Wendell Pierce is the new Willy Loman
Wendell Pierce takes on Willy Loman
A substantial figure of the American stage and screen, most celebrated for his performance as a world-weary homicide detective on the peerless HBO drama The Wire, the actor Wendell Pierce describes himself as “tri-coastal”: he lives between Los Angeles, New York and his native New Orleans. Or, as he puts it in his sonorous basso profundo, “That’s the West Coast, the East Coast and the Gulf Coast.” Dramatic key change for that final Coast, reflecting Pierce’s emphatic pride in the place of his birth.
Typically, perhaps, when I reach him on the phone, Pierce is in none of the three cities he calls home. It’s morning in the Midwest, and the actor is at his hotel, recovering from a night shoot for Chicago PD, a show that is one of a number of his regular gigs. By the time this article is published, he’ll be in yet another city, in rehearsals for what will surely be a highlight of spring’s London theatre season: a revival of Death of a Salesman, at the Young Vic, with Pierce as the play’s tragic anti-hero, Willy Loman.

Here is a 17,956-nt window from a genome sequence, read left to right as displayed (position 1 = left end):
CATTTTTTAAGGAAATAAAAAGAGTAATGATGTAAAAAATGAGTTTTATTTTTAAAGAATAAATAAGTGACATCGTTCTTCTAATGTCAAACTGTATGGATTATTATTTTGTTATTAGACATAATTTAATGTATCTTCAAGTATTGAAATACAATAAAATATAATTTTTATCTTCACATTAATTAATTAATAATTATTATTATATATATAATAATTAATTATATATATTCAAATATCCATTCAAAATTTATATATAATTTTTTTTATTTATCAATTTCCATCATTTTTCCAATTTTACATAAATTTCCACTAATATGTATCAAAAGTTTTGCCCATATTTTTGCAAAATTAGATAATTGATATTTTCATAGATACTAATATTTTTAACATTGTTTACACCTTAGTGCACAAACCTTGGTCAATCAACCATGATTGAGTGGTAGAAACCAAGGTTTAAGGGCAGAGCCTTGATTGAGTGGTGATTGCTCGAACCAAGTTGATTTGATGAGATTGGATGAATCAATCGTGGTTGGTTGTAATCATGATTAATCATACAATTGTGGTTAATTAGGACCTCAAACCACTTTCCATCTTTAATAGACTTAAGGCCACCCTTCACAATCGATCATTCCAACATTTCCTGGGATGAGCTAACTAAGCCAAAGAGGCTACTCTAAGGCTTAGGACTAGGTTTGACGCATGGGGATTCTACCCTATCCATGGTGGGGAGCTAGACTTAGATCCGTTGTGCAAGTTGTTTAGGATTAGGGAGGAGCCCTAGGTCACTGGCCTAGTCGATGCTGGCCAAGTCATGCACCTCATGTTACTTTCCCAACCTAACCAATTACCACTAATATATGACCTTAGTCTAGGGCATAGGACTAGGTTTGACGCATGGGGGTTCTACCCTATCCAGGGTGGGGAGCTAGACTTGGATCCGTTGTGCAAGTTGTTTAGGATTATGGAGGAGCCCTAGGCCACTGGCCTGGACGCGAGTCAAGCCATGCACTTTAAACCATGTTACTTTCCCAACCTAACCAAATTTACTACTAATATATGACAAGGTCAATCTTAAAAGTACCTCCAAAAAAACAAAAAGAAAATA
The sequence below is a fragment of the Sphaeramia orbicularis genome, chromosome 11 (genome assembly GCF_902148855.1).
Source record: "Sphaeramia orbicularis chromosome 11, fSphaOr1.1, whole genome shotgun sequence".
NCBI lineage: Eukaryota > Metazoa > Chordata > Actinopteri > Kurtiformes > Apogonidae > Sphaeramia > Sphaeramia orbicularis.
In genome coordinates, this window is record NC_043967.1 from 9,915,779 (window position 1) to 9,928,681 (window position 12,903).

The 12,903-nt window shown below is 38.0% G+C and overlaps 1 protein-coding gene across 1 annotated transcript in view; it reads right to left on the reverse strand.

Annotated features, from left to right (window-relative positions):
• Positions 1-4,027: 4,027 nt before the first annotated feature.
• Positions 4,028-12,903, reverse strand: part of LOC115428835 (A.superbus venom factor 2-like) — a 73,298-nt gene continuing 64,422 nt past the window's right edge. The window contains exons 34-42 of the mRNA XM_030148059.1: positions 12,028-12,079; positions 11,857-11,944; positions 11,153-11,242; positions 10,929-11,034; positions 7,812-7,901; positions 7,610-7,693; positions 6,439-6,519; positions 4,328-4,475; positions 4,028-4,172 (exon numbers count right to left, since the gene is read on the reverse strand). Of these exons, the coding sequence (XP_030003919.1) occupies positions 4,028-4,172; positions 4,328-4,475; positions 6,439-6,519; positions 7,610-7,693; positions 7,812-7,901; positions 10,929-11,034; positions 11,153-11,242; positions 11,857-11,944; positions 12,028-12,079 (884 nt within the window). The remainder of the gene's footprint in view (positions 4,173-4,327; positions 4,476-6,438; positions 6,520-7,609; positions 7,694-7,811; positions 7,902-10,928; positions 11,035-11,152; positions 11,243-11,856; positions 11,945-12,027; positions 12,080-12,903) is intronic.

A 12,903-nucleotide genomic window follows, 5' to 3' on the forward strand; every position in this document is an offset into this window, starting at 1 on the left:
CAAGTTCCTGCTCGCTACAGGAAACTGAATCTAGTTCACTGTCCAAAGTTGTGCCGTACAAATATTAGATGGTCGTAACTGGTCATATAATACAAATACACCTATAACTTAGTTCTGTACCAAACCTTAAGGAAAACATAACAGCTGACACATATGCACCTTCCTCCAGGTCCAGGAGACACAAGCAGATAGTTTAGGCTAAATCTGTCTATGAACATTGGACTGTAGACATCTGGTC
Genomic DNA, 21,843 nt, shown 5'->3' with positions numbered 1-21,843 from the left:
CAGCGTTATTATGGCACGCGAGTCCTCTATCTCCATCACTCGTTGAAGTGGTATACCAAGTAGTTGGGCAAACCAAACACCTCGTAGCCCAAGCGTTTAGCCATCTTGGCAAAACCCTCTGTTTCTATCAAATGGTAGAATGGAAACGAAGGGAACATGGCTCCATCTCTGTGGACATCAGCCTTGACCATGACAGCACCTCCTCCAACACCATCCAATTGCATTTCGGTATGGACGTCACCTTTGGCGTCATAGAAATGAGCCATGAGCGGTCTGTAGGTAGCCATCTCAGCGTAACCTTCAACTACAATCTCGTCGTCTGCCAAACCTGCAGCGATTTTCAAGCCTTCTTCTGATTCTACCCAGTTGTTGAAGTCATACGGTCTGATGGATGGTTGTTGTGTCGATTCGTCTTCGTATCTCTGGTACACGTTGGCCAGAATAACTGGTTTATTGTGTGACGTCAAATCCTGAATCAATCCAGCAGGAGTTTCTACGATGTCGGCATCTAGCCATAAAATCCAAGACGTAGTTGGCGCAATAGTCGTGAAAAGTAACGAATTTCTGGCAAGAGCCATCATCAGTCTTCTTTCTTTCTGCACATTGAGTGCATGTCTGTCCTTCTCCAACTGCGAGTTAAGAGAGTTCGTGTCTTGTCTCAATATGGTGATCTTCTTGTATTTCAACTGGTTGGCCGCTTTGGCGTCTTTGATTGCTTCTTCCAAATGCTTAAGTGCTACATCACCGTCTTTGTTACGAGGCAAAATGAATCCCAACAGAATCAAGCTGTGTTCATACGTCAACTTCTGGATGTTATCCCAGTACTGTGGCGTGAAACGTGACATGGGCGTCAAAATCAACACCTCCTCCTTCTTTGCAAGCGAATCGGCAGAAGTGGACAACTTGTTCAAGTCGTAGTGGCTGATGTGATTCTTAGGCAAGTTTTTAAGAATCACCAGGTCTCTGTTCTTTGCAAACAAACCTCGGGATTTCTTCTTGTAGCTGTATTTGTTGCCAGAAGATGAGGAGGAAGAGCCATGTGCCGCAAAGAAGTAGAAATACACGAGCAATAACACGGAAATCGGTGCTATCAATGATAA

Famously, Arthur Miller’s ruthless critique of materialism, his exposure of the emptiness of the American Dream, caused theatregoers to weep in their seats when it opened on Broadway in 1949, with Lee J Cobb in the title role. Willy has since been embodied by actors of similar heft and renown: George C Scott, Brian Dennehy, Philip Seymour Hoffman. To play Willy Loman is to summit one of the peaks of modern drama.